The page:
The fight scene featured in “Mike’s” dream was taken from “The Return of Wildfire,” another Arlen/Lippert film. Arlen’s opponent in the fight is Reed Hadley, his “director” in “Grand Canyon.”*

 

Viewed today, these movies are fun to watch, but remember they were made for the Princess Theatre in Meredosia, Illinois, not the Radio City Music Hall.

 

*Thank you Bob Dickson for this tidbit.

 

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tall lie

 

The subject was “hazing,” and no studio would touch it…

 

Paul Henreid (“Casablanca”) wanted a hard-hitting exposé of a problem he felt needed to be addressed…hazing.  He pitched it to the studios, and each time was met with an emphatic “No.”  So he financed, produced, directed, and starred in it.  When he screened the completed picture for the studios it was the same story…none would touch it.  With his options and money running out, he sold the movie outright to producer/distributor, Robert L. Lippert, known for small-town, family-friendly B movies, the exact opposite of “The Tall Lie.”  Lippert also released it under the more familiar title “For Men Only.”  Although the small towns were shocked by it, business was brisk in college towns.

 

“Tod” (Robert Sherman), a gentle pledge is forced to swim in freezing water until he almost drowns…and that’s before the main titles even start!  In his screen debut, Russell Johnson, beloved captain of “Gilligan’s Island,” plays “Ky,” the sadistic president of the fraternity.  Vera Miles (“Psycho”), also in her first film, appears as Tod’s girlfriend.  Tod’s grades plummet because of the unrelenting abuse.  His professor, played by Henreid, takes notice and ponders whether hazing and the forthcoming “Hell Night” might have something to do with it.  Nonetheless, he recommends that Tod’s mother sign a release to let her son take part in the final initiation.  Big mistake.

 

“Hell Night,” the fraternity initiation of all initiations, starts off with the relatively tame ripping of the pledges’ clothes and painting their faces.  Then comes the final initiation…shoot a puppy; this is 1952!  (His friend “Beanie” (James Dobson) wants to be inducted into the fraternity so bad he stoops to drinking blood drawn from a live puppy. Although Tod refuses, he is subsequently ostracized, hounded to his death as a coward.    This prompts Henreid to push for an investigation and reforms, but is met with resistance and organized destruction of evidence, supported by college administrators and past pledges, bent on saving the good name of the college.

 

Censorship was an issue.  Various state censor boards objected, but the distributors emphasized that it was an “exposé” and “educational,” an argument that generally had positive results.  Then there was the UK where animal cruelty, real or implied, was strictly prohibited.  Exclusive (Hammer) Films, the distributor throughout England, managed to get the picture passed without cuts by adding a lengthy written prologue (included in the DVD) revealing the evils of hazing.

 

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Al Parker #101152015

 

“I was born to ride…”

In 1953 Robert L. Lippert commissioned a feature film to be directed by noted film editor, Elmo Williams (Academy Award winner for “High Noon”), who is still alive at 102.  It was to star Lloyd Bridges, Lee J. Cobb, Marie Windsor and Luther Adler.  Lippert, always interested in getting talent to work cheap, got three of the stars at a bargain rate because they were HUAC-tainted, and needed work.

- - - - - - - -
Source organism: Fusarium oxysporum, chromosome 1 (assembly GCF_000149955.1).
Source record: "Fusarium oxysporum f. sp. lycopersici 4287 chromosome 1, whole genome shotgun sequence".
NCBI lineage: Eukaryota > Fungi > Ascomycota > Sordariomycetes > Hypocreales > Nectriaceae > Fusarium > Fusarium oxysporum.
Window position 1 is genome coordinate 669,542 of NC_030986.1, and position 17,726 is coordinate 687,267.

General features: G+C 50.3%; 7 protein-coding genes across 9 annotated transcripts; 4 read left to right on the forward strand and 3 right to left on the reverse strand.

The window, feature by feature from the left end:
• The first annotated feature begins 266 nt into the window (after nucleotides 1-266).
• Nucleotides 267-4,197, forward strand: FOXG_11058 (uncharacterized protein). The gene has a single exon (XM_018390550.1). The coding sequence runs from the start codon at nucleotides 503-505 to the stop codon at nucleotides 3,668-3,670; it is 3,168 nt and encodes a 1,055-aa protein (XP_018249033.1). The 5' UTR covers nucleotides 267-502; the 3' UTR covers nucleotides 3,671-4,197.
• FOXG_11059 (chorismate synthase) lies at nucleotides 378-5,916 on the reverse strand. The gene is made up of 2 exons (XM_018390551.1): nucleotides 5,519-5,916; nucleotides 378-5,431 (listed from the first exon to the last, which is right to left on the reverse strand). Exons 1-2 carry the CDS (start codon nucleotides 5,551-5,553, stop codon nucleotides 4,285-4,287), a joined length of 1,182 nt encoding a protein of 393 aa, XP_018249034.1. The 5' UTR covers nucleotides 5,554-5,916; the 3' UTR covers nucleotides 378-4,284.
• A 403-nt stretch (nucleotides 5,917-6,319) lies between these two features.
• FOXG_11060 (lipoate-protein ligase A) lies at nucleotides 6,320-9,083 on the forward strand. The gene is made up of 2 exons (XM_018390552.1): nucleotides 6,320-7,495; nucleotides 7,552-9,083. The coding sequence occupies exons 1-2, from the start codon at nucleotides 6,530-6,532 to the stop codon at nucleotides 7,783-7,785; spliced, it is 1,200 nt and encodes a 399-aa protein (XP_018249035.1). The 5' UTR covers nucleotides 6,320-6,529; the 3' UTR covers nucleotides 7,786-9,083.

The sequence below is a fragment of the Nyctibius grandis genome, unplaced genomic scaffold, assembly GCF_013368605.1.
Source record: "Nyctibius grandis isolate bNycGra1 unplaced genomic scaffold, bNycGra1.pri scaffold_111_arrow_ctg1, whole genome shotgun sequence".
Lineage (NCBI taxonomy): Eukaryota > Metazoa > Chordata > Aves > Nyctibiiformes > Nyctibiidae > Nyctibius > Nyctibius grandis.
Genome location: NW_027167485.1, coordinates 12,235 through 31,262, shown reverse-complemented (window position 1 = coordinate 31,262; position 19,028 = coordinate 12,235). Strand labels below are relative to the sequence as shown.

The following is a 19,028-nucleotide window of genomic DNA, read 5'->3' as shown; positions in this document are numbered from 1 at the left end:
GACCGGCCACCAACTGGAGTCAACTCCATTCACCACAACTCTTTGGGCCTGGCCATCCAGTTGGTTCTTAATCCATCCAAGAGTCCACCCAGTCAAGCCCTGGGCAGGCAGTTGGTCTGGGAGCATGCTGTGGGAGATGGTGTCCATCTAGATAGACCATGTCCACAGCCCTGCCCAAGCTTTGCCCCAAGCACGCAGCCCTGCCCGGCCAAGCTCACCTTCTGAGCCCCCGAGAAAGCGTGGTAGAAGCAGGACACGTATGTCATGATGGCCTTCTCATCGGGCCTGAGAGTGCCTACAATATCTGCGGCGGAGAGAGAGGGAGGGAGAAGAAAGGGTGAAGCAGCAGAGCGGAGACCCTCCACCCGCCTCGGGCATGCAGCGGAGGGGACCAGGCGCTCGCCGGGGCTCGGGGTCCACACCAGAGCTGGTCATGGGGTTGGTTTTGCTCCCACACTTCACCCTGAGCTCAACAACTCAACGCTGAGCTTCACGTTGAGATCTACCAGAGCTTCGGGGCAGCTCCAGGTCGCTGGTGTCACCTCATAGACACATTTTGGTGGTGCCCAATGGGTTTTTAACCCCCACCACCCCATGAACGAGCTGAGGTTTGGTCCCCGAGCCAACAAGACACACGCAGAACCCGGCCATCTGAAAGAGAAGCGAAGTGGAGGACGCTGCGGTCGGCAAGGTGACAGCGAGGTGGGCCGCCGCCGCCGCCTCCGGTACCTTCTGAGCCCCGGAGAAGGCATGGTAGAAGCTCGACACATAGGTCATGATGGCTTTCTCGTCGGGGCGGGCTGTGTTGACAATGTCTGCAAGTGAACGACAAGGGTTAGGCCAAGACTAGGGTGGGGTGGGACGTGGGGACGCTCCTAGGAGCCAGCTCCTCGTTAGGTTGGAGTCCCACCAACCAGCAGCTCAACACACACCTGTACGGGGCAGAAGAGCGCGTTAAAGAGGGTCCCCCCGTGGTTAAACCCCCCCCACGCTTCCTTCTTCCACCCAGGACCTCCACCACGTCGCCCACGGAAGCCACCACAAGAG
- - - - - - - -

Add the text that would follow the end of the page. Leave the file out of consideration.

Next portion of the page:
Production commenced in Deming, New Mexico, and local real-deal cowboys were retained as wranglers.  Among them, L.B. “Beau” Johnson, Robert Johnson, Ross May and Darrell Hawkins.

Both Williams and his wife, Lorraine, were fascinated by the cowboys who worked on the picture, and she envisioned a full-length documentary about cowboy life featuring the same cowboys who worked in “The Tall Texan.”  The estimated budget was around $50,000 (under $500,000 in 2014 dollars), low because there was no need to pay for stars, sets or sync sound.  The meager budget, even by Lippert standards, may account for why the penurious producer sprung for filming in color.

Both movies turned out very well, and made money.  “The Cowboy” was particularly successful in the Southwest.  Later, when it was released in 16mm, it became a perennial favorite at Indian reservations.

In 2004 I purchased the Lippert film library, and envisioned a DVD release of “The Cowboy” with the usual special features VCI Entertainment and I specialize in.  But, what special features could I come up with?

Later on I got a phone call from Bridget Kelly who worked with filmmakers in New Mexico, asking if the movie could be shown to an audience in Deming.  Of course I said yes, and inquired if she knew what became of the cowboys.  She replied that four of them were coming to the screening!

A commentary track featuring the actual cowboys looking at the movie a half-century later…yessss!

It was arranged to get them together for a recording session.  My wife, Donna, and I went to Deming and awaited the cowboys.  The first one, Beau Johnson, arrived with his wife in an old car that didn’t look as if it had been through a car wash in 15 years; papers all over the dash, license plate hanging on for dear life. There he was, complete with faded Wrangler’s, old boots, sweat-stained hat, and a big silver buckle, speaking authentic “cowboy,” of course.  Was he ever a warm and wonderful character.  His passion was race horses, and he owned them…why bother with a new car when you own championship horses?  Next came Beau’s brother, Robert, Ross May and finally Darrell Hawkins, great guys all.  Hawkins even gave me a lesson on trick roping.